This chapter aims to show that the process of changing rules within the capitalist market system, specifically meat safety governance reform in New Zealand and South Africa, raises profound obstacles for human agency, yet opens new spaces for conceptualizing who participates in promoting change. Agency and structure are complex concepts with dueling tensions that alter the form and substance (as Wright and Middendorf argue in their Introduction to this volume) of individual and collective action in the red meat commodity chains of these two countries. We show that, far from being monolithic, the ways in which capitalism and a changing agrifood structure affect actors in a commodity chain, and the ways in which these actors respond, vary across time and space. We hope to make clear the ways in which structures affect agency, but we also aim to show how structural changes open new opportunities for agency.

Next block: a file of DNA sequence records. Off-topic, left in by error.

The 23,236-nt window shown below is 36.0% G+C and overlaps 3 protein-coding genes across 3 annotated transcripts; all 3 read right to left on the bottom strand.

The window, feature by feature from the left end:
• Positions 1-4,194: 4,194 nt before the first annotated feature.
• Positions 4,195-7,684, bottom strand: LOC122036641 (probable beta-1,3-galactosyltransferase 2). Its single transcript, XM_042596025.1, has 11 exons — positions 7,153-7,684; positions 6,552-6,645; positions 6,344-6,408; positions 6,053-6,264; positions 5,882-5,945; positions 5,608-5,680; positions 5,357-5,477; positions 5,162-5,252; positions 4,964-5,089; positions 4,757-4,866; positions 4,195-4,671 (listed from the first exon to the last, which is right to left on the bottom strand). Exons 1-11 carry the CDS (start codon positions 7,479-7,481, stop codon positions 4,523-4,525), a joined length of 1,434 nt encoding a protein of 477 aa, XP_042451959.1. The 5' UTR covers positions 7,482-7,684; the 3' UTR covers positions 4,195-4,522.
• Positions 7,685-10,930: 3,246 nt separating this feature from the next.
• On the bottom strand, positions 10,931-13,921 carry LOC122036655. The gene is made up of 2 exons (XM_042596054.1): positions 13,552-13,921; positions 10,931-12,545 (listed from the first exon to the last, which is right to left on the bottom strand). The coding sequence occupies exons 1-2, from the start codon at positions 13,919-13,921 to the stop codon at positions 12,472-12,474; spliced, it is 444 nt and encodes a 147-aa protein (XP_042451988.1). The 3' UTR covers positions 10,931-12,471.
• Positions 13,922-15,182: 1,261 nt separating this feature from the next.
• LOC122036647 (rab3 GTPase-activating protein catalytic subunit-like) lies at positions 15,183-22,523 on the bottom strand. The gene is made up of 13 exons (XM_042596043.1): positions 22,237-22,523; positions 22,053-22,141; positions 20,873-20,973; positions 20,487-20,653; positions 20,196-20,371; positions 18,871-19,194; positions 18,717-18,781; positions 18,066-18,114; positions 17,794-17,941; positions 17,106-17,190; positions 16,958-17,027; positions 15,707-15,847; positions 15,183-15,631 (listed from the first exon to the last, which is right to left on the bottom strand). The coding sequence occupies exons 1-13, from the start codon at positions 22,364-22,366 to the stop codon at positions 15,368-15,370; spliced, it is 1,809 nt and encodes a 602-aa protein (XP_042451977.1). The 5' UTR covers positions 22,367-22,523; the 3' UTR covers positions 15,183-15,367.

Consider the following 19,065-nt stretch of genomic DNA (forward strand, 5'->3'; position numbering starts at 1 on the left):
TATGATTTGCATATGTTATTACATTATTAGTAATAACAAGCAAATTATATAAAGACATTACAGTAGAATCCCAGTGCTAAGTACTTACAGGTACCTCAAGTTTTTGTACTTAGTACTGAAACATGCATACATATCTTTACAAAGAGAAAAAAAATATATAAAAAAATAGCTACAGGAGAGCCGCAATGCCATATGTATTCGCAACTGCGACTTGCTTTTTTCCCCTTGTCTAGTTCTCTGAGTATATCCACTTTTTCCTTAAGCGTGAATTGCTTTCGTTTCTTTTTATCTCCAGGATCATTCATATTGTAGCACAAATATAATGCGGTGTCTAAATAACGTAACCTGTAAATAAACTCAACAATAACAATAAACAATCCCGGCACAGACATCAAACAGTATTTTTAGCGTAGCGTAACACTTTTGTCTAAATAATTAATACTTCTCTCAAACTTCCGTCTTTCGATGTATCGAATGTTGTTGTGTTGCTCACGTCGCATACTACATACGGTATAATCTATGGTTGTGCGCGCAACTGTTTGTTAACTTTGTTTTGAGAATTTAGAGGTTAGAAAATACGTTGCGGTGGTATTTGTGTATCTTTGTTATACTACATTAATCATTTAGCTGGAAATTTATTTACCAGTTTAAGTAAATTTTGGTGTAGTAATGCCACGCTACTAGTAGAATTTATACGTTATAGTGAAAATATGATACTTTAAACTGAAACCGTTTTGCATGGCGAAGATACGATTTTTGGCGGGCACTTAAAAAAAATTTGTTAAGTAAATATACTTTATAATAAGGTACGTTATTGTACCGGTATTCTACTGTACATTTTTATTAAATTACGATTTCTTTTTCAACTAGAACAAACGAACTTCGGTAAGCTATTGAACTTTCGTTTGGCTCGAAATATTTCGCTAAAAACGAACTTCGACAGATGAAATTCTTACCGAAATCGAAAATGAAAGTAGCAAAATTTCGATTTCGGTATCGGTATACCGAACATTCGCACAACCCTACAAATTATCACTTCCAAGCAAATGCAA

Copyright © 2007 Pennsylvania State University Press. This chapter first appeared in The Fight Over Food: Producers, Consumers, and Activists Challenge the Global Food System.
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Tanaka, Keiko and Elizabeth Ransom. "Consumers and Citizens in the Global Agrifood System: The Cases of New Zealand and South Africa in the Global Red Meat Chain." In The Fight Over Food: Producers, Consumers, and Activists Challenge the Global Food System, edited by Wynne Wright and Gerad Middendorf, 247-72. University Park: Pennsylvania State University Press, 2007.